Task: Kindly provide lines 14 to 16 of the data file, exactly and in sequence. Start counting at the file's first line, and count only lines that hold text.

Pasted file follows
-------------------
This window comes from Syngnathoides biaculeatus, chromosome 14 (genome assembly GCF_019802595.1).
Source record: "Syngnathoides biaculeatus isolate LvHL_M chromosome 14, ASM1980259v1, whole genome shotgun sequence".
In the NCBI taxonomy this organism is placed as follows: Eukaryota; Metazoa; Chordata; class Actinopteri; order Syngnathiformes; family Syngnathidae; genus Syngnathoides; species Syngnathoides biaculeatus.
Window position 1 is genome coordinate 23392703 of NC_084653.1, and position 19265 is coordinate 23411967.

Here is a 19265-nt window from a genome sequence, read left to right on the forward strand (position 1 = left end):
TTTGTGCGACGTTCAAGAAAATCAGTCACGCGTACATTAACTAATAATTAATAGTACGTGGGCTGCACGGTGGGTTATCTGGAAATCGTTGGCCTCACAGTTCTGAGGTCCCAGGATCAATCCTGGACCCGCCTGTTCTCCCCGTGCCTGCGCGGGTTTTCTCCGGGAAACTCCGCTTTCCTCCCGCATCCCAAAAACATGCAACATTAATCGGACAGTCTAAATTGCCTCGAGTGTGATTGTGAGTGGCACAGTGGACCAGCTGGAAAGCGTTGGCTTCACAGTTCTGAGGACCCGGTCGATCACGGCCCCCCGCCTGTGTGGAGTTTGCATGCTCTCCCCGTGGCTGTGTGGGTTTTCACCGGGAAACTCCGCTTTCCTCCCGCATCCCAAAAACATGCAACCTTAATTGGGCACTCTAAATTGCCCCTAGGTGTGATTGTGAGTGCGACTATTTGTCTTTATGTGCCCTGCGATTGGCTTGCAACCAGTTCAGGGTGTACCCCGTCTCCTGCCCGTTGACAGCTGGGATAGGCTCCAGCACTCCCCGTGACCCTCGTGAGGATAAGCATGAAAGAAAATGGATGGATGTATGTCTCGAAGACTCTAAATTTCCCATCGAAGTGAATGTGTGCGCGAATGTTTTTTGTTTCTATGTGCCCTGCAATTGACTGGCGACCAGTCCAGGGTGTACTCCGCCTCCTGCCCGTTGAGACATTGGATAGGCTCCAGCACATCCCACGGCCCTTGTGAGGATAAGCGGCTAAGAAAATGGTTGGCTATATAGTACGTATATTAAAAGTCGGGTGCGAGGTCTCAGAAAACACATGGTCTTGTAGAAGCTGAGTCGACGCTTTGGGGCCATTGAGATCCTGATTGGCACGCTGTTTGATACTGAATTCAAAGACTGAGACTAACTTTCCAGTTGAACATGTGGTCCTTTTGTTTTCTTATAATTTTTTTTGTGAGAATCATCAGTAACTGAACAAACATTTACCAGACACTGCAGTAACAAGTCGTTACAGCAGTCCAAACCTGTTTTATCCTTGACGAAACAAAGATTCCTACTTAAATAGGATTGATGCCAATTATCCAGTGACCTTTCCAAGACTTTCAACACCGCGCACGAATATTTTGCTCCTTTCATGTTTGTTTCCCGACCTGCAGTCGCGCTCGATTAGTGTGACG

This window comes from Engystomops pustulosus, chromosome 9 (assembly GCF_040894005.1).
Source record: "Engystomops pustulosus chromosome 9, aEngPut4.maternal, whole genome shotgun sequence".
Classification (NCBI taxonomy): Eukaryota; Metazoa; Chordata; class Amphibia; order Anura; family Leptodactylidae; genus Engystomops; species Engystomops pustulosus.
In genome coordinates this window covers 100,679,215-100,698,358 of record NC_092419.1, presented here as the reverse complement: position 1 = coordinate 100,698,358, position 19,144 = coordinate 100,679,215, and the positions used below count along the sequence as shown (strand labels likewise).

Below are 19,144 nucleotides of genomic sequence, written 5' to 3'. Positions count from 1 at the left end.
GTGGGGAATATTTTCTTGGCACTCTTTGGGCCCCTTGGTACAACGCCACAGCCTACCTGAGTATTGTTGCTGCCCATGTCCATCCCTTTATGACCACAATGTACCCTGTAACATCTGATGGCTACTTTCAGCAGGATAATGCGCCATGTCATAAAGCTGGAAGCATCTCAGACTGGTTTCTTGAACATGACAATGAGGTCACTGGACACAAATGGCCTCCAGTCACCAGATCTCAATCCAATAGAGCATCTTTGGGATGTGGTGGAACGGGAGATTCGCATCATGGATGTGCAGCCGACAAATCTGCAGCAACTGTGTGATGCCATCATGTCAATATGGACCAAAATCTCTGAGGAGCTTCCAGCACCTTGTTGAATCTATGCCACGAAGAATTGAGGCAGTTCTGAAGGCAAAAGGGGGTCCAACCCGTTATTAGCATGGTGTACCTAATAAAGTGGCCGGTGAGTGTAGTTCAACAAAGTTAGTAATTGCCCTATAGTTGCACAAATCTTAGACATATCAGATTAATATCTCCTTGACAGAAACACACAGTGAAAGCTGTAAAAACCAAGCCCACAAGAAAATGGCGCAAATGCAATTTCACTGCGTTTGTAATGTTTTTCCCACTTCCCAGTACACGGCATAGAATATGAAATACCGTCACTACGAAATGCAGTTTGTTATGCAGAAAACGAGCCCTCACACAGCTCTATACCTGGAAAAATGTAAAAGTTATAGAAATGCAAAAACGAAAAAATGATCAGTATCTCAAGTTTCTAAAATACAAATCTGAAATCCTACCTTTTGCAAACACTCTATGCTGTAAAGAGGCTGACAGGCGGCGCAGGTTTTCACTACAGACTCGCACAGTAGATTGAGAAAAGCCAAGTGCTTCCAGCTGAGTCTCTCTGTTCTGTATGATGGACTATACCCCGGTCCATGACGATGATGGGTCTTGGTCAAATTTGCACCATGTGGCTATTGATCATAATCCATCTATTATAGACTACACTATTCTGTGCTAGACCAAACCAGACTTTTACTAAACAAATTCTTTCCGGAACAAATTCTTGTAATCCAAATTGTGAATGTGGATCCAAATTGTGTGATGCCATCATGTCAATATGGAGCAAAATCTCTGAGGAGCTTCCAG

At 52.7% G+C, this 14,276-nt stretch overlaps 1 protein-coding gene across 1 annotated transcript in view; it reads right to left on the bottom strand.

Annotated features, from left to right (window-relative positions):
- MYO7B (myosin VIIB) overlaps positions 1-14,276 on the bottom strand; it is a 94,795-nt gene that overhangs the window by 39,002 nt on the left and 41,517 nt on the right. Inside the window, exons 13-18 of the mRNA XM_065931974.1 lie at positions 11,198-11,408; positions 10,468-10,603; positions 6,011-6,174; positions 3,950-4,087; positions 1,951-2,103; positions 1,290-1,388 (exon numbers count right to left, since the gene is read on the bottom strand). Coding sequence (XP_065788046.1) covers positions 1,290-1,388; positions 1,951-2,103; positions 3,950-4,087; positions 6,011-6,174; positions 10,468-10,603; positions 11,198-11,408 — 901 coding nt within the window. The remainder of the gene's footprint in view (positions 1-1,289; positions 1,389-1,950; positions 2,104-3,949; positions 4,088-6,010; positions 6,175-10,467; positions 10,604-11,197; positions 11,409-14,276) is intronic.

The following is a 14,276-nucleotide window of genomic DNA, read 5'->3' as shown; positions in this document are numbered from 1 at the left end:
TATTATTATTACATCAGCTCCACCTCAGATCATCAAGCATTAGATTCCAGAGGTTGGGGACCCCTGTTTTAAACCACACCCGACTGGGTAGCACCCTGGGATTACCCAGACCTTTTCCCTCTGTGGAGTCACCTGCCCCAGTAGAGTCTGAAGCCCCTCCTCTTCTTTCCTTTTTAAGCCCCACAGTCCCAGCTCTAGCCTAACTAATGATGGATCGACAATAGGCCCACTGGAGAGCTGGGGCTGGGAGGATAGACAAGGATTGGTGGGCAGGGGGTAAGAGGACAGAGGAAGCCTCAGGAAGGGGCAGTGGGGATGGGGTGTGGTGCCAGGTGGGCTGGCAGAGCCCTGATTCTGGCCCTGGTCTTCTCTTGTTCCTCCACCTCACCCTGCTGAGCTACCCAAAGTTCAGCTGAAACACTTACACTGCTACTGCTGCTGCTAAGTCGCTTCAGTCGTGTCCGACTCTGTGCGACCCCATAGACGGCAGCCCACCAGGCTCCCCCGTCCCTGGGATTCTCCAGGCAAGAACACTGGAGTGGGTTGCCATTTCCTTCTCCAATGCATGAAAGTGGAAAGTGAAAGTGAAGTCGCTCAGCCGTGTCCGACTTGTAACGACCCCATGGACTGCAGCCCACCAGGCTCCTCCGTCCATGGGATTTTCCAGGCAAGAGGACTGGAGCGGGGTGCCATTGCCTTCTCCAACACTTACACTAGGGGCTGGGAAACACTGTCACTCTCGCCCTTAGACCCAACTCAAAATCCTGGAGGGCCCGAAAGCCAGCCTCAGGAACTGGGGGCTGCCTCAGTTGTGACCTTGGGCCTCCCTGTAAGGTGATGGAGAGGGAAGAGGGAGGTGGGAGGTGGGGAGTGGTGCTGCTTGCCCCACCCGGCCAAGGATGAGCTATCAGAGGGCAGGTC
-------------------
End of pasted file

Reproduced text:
Annotated features, from left to right (window-relative positions):
- MYO7B (myosin VIIB) overlaps positions 1-14,276 on the bottom strand; it is a 94,795-nt gene that overhangs the window by 39,002 nt on the left and 41,517 nt on the right. Inside the window, exons 13-18 of the mRNA XM_065931974.1 lie at positions 11,198-11,408; positions 10,468-10,603; positions 6,011-6,174; positions 3,950-4,087; positions 1,951-2,103; positions 1,290-1,388 (exon numbers count right to left, since the gene is read on the bottom strand). Coding sequence (XP_065788046.1) covers positions 1,290-1,388; positions 1,951-2,103; positions 3,950-4,087; positions 6,011-6,174; positions 10,468-10,603; positions 11,198-11,408 — 901 coding nt within the window. The remainder of the gene's footprint in view (positions 1-1,289; positions 1,389-1,950; positions 2,104-3,949; positions 4,088-6,010; positions 6,175-10,467; positions 10,604-11,197; positions 11,409-14,276) is intronic.

The following is a 14,276-nucleotide window of genomic DNA, read 5'->3' as shown; positions in this document are numbered from 1 at the left end: